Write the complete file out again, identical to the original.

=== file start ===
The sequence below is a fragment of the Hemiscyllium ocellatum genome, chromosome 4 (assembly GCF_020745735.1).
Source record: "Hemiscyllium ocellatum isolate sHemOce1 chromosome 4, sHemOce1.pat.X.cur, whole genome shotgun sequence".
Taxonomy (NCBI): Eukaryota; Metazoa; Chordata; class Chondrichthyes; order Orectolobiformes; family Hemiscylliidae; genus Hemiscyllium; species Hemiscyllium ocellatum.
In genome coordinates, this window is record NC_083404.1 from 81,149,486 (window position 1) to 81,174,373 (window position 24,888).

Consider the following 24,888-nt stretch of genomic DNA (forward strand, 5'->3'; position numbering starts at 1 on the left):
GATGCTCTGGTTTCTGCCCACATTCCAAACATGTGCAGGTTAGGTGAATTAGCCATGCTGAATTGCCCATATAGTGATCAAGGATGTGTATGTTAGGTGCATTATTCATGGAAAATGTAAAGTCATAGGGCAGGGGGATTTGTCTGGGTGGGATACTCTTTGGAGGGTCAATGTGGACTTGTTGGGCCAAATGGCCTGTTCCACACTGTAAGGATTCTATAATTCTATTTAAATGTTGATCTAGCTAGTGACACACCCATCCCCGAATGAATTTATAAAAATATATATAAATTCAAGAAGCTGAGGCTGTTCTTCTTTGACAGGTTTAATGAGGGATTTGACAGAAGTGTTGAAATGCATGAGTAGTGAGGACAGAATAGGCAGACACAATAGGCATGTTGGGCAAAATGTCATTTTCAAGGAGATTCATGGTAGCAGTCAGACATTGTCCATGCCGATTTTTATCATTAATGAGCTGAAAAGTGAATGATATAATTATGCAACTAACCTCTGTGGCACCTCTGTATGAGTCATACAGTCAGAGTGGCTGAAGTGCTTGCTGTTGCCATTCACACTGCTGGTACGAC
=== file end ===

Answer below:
The sequence below is a fragment of the Hemiscyllium ocellatum genome, chromosome 4 (assembly GCF_020745735.1).
Source record: "Hemiscyllium ocellatum isolate sHemOce1 chromosome 4, sHemOce1.pat.X.cur, whole genome shotgun sequence".
Taxonomy (NCBI): Eukaryota; Metazoa; Chordata; class Chondrichthyes; order Orectolobiformes; family Hemiscylliidae; genus Hemiscyllium; species Hemiscyllium ocellatum.
In genome coordinates, this window is record NC_083404.1 from 81,149,486 (window position 1) to 81,174,373 (window position 24,888).

Consider the following 24,888-nt stretch of genomic DNA (forward strand, 5'->3'; position numbering starts at 1 on the left):
GATGCTCTGGTTTCTGCCCACATTCCAAACATGTGCAGGTTAGGTGAATTAGCCATGCTGAATTGCCCATATAGTGATCAAGGATGTGTATGTTAGGTGCATTATTCATGGAAAATGTAAAGTCATAGGGCAGGGGGATTTGTCTGGGTGGGATACTCTTTGGAGGGTCAATGTGGACTTGTTGGGCCAAATGGCCTGTTCCACACTGTAAGGATTCTATAATTCTATTTAAATGTTGATCTAGCTAGTGACACACCCATCCCCGAATGAATTTATAAAAATATATATAAATTCAAGAAGCTGAGGCTGTTCTTCTTTGACAGGTTTAATGAGGGATTTGACAGAAGTGTTGAAATGCATGAGTAGTGAGGACAGAATAGGCAGACACAATAGGCATGTTGGGCAAAATGTCATTTTCAAGGAGATTCATGGTAGCAGTCAGACATTGTCCATGCCGATTTTTATCATTAATGAGCTGAAAAGTGAATGATATAATTATGCAACTAACCTCTGTGGCACCTCTGTATGAGTCATACAGTCAGAGTGGCTGAAGTGCTTGCTGTTGCCATTCACACTGCTGGTACGAC